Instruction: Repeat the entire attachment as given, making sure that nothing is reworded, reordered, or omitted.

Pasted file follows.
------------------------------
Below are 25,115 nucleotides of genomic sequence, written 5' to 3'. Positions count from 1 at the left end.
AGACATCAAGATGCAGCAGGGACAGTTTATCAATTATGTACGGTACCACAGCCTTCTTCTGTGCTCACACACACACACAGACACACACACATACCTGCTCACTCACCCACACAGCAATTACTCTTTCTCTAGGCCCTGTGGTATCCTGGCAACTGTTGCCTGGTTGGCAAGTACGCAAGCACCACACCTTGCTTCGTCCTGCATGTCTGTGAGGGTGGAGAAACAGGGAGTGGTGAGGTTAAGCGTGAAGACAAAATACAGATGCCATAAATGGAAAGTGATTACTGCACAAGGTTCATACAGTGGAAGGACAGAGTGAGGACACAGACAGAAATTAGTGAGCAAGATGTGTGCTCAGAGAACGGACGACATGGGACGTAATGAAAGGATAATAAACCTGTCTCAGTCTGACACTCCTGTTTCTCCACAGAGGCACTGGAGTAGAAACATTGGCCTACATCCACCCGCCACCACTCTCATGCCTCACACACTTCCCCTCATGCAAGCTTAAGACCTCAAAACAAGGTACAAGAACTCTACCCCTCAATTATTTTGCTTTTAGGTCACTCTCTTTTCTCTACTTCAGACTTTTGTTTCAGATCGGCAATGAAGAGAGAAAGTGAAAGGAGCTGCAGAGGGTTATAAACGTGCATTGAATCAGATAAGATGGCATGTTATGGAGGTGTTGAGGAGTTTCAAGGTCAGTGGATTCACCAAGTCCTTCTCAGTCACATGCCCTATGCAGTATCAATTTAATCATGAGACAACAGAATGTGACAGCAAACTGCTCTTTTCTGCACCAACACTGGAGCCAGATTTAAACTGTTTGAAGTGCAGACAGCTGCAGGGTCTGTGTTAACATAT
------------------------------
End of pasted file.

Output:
Below are 25,115 nucleotides of genomic sequence, written 5' to 3'. Positions count from 1 at the left end.
AGACATCAAGATGCAGCAGGGACAGTTTATCAATTATGTACGGTACCACAGCCTTCTTCTGTGCTCACACACACACACAGACACACACACATACCTGCTCACTCACCCACACAGCAATTACTCTTTCTCTAGGCCCTGTGGTATCCTGGCAACTGTTGCCTGGTTGGCAAGTACGCAAGCACCACACCTTGCTTCGTCCTGCATGTCTGTGAGGGTGGAGAAACAGGGAGTGGTGAGGTTAAGCGTGAAGACAAAATACAGATGCCATAAATGGAAAGTGATTACTGCACAAGGTTCATACAGTGGAAGGACAGAGTGAGGACACAGACAGAAATTAGTGAGCAAGATGTGTGCTCAGAGAACGGACGACATGGGACGTAATGAAAGGATAATAAACCTGTCTCAGTCTGACACTCCTGTTTCTCCACAGAGGCACTGGAGTAGAAACATTGGCCTACATCCACCCGCCACCACTCTCATGCCTCACACACTTCCCCTCATGCAAGCTTAAGACCTCAAAACAAGGTACAAGAACTCTACCCCTCAATTATTTTGCTTTTAGGTCACTCTCTTTTCTCTACTTCAGACTTTTGTTTCAGATCGGCAATGAAGAGAGAAAGTGAAAGGAGCTGCAGAGGGTTATAAACGTGCATTGAATCAGATAAGATGGCATGTTATGGAGGTGTTGAGGAGTTTCAAGGTCAGTGGATTCACCAAGTCCTTCTCAGTCACATGCCCTATGCAGTATCAATTTAATCATGAGACAACAGAATGTGACAGCAAACTGCTCTTTTCTGCACCAACACTGGAGCCAGATTTAAACTGTTTGAAGTGCAGACAGCTGCAGGGTCTGTGTTAACATAT